Women in IT: A seat at the table

10 female IT leaders who have pioneered a path to the C-suite

By , ITworld |  IT Management, Carly Fiorina, Carol Bartz

Meg Whitman

Meg Whitman speaks at the Tech Museum in San Jose, CA February 17, 2009. Photo by Max Morse.
Image credit: megwhitman2010/flickr

Current: Member of the board of directors at HP, Zipcar, Teach for America, and Proctor & Gamble

Former: Republican nominee for Governor of California; CEO, eBay; various executive positions at The Walt Disney Company, DreamWorks, Proctor & Gamble, Hasbro

Impact: When Whitman joined eBay in 1998 there were thirty employees; when she left in 2008 there were 15,000. She structured the company for growth, tweaking and growing the management ranks to accommodate the site's fast climb in popularity and eventually taking the company public. She was named one of the Top 5 Most Powerful Women by Fortune Magazine more than once.

Padmasree Warrior

Image credit: Joi/flickr

Current: CTO, senior vice president and general manager of enterprise, commercial and small Business, Cisco

Former: CTO, Motorola

Impact: Warrior leads a team of 10,000 engineers at Cisco that focus on the networking vendor's core architecture development. When she took the role of CTO at Motorola in 2003, she marked the first time that a woman made it to the executive ranks at that company.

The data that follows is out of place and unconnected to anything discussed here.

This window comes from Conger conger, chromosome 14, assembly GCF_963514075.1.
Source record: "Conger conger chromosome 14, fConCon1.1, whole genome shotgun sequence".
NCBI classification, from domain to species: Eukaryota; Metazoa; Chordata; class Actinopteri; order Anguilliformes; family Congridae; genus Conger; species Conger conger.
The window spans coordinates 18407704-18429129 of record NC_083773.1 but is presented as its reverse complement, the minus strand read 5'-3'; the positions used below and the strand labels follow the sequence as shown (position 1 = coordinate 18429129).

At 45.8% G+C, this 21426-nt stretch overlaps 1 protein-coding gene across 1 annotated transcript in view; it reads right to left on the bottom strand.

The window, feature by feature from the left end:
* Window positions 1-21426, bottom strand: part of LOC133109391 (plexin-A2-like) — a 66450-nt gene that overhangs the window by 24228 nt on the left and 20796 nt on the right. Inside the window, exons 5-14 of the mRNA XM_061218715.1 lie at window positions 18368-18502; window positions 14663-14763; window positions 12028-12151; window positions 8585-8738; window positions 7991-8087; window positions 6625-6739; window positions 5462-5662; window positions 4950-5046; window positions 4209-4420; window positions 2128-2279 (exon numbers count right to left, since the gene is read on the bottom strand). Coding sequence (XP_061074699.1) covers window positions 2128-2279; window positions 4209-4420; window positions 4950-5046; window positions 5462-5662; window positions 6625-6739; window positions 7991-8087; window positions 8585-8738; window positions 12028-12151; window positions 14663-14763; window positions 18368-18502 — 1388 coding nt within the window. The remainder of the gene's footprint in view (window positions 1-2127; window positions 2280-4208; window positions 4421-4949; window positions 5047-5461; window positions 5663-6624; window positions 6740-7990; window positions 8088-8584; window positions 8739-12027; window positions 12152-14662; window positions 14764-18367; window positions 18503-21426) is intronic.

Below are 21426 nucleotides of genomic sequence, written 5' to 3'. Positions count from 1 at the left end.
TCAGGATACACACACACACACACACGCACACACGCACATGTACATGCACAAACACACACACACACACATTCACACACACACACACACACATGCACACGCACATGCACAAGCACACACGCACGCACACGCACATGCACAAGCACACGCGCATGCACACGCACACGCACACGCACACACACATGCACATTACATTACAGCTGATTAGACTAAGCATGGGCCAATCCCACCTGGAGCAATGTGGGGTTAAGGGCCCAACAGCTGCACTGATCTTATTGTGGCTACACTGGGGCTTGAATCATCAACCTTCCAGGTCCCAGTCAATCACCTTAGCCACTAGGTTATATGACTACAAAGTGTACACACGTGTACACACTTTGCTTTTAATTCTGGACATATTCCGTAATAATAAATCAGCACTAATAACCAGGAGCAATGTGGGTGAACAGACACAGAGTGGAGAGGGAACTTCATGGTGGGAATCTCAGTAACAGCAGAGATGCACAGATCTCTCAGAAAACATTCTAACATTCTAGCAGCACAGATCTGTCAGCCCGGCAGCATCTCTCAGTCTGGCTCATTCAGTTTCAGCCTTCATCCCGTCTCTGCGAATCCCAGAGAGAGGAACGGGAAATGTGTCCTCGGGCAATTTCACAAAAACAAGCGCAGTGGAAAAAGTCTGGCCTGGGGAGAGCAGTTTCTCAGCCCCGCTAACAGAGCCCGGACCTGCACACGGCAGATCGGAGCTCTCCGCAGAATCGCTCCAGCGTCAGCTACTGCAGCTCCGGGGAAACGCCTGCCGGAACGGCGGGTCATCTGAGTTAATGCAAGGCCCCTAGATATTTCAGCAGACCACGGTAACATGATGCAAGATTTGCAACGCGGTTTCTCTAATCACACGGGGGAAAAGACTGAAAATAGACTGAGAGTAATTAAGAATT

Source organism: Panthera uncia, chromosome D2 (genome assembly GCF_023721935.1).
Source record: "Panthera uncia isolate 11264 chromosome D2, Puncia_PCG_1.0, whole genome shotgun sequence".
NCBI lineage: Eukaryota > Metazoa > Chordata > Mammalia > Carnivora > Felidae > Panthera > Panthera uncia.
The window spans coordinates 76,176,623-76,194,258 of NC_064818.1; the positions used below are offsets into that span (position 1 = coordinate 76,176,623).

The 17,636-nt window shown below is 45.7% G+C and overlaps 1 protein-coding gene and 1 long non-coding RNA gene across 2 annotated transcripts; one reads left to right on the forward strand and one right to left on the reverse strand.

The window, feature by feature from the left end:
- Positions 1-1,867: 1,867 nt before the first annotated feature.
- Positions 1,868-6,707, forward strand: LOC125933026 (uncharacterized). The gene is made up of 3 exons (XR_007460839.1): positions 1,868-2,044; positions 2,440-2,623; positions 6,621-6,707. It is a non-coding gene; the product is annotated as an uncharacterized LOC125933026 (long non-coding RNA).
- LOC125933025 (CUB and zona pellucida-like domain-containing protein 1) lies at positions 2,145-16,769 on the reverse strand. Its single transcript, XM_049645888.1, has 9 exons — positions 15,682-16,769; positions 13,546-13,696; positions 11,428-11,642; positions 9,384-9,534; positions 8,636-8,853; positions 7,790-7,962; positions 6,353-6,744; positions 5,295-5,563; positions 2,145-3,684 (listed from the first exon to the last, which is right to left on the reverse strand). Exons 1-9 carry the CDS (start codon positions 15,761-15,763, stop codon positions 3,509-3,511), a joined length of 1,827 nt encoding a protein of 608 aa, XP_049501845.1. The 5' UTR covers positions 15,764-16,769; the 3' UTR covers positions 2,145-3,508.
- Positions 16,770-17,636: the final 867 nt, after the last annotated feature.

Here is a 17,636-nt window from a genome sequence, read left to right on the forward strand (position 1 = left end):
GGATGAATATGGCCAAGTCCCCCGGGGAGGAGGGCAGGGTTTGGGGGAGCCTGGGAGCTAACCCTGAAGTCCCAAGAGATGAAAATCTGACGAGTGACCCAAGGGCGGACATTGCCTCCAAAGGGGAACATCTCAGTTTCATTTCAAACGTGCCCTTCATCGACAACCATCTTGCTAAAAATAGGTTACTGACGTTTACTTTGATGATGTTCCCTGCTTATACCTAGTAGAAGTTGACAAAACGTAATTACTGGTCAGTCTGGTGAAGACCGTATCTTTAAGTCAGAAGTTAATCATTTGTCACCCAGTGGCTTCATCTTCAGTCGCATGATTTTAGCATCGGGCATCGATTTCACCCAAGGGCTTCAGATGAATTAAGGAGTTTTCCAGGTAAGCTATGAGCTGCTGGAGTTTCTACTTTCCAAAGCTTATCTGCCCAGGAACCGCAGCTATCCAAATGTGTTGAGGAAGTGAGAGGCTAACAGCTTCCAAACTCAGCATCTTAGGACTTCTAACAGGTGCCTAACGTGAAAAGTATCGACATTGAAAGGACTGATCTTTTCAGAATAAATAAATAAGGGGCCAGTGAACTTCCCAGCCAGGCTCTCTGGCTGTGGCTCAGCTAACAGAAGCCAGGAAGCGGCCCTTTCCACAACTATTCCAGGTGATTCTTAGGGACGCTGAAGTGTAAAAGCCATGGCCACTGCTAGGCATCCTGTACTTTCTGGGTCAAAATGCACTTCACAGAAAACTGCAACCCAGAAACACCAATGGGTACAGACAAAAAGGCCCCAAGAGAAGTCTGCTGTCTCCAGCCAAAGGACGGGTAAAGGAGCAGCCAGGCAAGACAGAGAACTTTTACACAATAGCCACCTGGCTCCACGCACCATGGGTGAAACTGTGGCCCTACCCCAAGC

Kim Polese

Image credit:silent-penguin/flickr

Current: Advisor, ClearStreet

Former: CEO, SpikeSource; co-founder and CEO of Marimba; product manager at Sun Microsystems

Impact: Polese made her mark on the technology industry early on in her career by convincing colleagues at Sun to change the name of its programming language from "Oak" to "Java." Polese went on to start Marimba and led the company through its IPO and acquisition by BMC Software for $239 million. She later became CEO of SpikeSource, an open source software tool maker, which last November was acquired by Black Duck Software for an undisclosed amount.

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